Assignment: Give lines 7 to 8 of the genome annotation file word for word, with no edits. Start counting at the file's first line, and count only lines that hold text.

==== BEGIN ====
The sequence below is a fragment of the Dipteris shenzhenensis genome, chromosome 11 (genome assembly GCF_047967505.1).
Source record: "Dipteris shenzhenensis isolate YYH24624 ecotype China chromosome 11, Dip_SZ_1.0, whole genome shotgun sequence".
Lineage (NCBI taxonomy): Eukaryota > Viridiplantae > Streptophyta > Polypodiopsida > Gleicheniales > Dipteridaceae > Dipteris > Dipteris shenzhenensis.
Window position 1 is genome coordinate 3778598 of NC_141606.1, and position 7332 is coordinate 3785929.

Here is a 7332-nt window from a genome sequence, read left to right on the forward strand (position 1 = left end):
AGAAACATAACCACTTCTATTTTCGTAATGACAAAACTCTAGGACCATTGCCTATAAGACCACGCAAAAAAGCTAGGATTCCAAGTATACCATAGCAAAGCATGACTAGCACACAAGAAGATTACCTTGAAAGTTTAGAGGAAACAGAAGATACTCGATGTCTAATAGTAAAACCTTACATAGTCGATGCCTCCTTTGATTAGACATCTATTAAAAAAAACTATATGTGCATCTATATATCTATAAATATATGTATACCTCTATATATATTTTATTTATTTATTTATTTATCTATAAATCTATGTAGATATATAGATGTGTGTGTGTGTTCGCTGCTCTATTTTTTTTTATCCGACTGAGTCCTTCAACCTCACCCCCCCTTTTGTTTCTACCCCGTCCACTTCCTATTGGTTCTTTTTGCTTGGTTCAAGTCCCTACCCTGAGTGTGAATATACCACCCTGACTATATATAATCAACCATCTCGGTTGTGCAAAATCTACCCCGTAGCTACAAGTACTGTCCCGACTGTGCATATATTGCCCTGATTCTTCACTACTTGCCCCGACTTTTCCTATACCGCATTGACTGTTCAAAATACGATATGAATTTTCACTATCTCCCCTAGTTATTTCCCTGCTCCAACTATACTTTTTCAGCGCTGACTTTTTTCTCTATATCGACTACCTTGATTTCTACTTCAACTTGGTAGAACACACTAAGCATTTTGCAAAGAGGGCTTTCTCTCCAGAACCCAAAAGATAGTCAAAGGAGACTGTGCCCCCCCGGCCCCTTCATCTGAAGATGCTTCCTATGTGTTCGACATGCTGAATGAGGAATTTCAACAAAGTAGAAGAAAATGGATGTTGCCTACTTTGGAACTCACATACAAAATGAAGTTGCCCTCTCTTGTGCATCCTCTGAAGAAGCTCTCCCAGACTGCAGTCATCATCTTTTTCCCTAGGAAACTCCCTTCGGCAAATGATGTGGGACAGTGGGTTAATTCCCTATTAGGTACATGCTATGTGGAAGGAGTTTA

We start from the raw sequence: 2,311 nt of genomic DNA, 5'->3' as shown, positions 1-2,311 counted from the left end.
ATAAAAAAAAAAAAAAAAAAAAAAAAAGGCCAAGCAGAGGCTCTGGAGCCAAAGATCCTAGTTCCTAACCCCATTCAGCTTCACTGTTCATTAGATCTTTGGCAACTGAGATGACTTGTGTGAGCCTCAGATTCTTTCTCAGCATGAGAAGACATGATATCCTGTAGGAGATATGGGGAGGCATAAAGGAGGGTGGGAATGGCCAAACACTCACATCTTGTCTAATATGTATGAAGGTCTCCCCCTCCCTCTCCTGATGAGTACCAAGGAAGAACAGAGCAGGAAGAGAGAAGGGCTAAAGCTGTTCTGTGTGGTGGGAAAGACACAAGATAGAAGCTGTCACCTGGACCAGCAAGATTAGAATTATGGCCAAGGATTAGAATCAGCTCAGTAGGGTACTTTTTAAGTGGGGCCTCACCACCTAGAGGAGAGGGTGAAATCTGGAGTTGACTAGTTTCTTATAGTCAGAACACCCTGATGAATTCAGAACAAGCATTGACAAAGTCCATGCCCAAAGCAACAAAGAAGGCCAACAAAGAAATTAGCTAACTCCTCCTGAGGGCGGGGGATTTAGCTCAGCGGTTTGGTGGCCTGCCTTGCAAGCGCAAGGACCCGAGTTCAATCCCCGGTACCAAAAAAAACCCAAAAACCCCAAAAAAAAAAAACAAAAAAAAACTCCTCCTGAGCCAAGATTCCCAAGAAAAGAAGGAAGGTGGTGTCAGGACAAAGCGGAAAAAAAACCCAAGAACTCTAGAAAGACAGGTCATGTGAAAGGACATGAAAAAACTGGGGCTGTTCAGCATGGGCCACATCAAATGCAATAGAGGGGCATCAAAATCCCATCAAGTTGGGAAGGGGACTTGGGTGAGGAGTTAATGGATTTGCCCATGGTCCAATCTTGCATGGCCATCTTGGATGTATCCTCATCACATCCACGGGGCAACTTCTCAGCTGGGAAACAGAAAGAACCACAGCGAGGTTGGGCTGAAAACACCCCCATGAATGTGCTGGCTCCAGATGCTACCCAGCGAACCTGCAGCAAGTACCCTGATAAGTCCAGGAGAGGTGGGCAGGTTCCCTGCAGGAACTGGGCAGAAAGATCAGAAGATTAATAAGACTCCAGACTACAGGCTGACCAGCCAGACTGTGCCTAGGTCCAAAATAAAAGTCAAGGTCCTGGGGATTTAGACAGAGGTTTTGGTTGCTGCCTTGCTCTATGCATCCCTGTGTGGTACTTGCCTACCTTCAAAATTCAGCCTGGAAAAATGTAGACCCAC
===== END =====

We start from the raw sequence: 2,311 nt of genomic DNA, 5'->3' as shown, positions 1-2,311 counted from the left end.
ATAAAAAAAAAAAAAAAAAAAAAAAAAGGCCAAGCAGAGGCTCTGGAGCCAAAGATCCTAGTTCCTAACCCCATTCAGCTTCACTGTTCATTAGATCTTTGGCAACTGAGATGACTTGTGTGAGCCTCAGATTCTTTCTCAGCATGAGAAGACATGATATCCTGTAGGAGATATGGGGAGGCATAAAGGAGGGTGGGAATGGCCAAACACTCACATCTTGTCTAATATGTATGAAGGTCTCCCCCTCCCTCTCCTGATGAGTACCAAGGAAGAACAGAGCAGGAAGAGAGAAGGGCTAAAGCTGTTCTGTGTGGTGGGAAAGACACAAGATAGAAGCTGTCACCTGGACCAGCAAGATTAGAATTATGGCCAAGGATTAGAATCAGCTCAGTAGGGTACTTTTTAAGTGGGGCCTCACCACCTAGAGGAGAGGGTGAAATCTGGAGTTGACTAGTTTCTTATAGTCAGAACACCCTGATGAATTCAGAACAAGCATTGACAAAGTCCATGCCCAAAGCAACAAAGAAGGCCAACAAAGAAATTAGCTAACTCCTCCTGAGGGCGGGGGATTTAGCTCAGCGGTTTGGTGGCCTGCCTTGCAAGCGCAAGGACCCGAGTTCAATCCCCGGTACCAAAAAAAACCCAAAAACCCCAAAAAAAAAAAACAAAAAAAAACTCCTCCTGAGCCAAGATTCCCAAGAAAAGAAGGAAGGTGGTGTCAGGACAAAGCGGAAAAAAAACCCAAGAACTCTAGAAAGACAGGTCATGTGAAAGGACATGAAAAAACTGGGGCTGTTCAGCATGGGCCACATCAAATGCAATAGAGGGGCATCAAAATCCCATCAAGTTGGGAAGGGGACTTGGGTGAGGAGTTAATGGATTTGCCCATGGTCCAATCTTGCATGGCCATCTTGGATGTATCCTCATCACATCCACGGGGCAACTTCTCAGCTGGGAAACAGAAAGAACCACAGCGAGGTTGGGCTGAAAACACCCCCATGAATGTGCTGGCTCCAGATGCTACCCAGCGAACCTGCAGCAAGTACCCTGATAAGTCCAGGAGAGGTGGGCAGGTTCCCTGCAGGAACTGGGCAGAAAGATCAGAAGATTAATAAGACTCCAGACTACAGGCTGACCAGCCAGACTGTGCCTAGGTCCAAAATAAAAGTCAAGGTCCTGGGGATTTAGACAGAGGTTTTGGTTGCTGCCTTGCTCTATGCATCCCTGTGTGGTACTTGCCTACCTTCAAAATTCAGCCTGGAAAAATGTAGACCCAC